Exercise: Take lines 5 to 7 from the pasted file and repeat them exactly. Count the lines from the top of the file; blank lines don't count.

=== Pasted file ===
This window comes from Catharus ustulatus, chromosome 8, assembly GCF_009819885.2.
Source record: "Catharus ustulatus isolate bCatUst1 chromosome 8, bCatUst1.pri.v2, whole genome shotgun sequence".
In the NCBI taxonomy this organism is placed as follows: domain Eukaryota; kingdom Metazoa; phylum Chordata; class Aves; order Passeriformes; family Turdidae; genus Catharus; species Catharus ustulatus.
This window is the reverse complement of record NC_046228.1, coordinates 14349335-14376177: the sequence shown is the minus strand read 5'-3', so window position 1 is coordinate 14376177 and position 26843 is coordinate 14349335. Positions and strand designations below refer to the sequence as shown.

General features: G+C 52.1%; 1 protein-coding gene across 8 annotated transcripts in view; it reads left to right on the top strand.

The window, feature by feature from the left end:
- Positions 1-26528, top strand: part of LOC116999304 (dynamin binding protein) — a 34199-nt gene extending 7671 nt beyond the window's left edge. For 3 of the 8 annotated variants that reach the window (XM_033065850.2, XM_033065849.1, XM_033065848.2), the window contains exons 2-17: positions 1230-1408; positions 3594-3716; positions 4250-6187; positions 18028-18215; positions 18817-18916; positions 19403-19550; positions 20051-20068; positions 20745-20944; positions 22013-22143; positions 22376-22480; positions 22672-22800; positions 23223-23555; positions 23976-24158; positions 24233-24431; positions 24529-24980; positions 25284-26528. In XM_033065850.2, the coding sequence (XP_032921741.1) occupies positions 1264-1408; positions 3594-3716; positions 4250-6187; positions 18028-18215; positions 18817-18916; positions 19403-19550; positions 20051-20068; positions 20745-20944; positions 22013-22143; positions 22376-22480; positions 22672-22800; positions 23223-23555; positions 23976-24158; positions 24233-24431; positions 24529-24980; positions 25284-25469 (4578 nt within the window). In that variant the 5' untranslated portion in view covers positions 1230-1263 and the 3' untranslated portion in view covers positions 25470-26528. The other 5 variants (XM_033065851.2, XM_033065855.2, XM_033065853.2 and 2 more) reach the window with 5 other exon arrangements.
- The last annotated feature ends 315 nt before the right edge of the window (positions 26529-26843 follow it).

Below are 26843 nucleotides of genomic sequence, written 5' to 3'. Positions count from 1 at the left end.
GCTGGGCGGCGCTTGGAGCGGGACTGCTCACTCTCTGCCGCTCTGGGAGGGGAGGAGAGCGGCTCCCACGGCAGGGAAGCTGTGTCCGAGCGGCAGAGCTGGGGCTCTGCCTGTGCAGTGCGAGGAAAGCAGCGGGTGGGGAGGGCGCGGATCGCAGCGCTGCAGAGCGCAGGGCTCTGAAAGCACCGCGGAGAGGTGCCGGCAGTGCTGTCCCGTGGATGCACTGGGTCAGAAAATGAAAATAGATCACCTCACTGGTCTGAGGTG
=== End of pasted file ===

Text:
General features: G+C 52.1%; 1 protein-coding gene across 8 annotated transcripts in view; it reads left to right on the top strand.

The window, feature by feature from the left end:
- Positions 1-26528, top strand: part of LOC116999304 (dynamin binding protein) — a 34199-nt gene extending 7671 nt beyond the window's left edge. For 3 of the 8 annotated variants that reach the window (XM_033065850.2, XM_033065849.1, XM_033065848.2), the window contains exons 2-17: positions 1230-1408; positions 3594-3716; positions 4250-6187; positions 18028-18215; positions 18817-18916; positions 19403-19550; positions 20051-20068; positions 20745-20944; positions 22013-22143; positions 22376-22480; positions 22672-22800; positions 23223-23555; positions 23976-24158; positions 24233-24431; positions 24529-24980; positions 25284-26528. In XM_033065850.2, the coding sequence (XP_032921741.1) occupies positions 1264-1408; positions 3594-3716; positions 4250-6187; positions 18028-18215; positions 18817-18916; positions 19403-19550; positions 20051-20068; positions 20745-20944; positions 22013-22143; positions 22376-22480; positions 22672-22800; positions 23223-23555; positions 23976-24158; positions 24233-24431; positions 24529-24980; positions 25284-25469 (4578 nt within the window). In that variant the 5' untranslated portion in view covers positions 1230-1263 and the 3' untranslated portion in view covers positions 25470-26528. The other 5 variants (XM_033065851.2, XM_033065855.2, XM_033065853.2 and 2 more) reach the window with 5 other exon arrangements.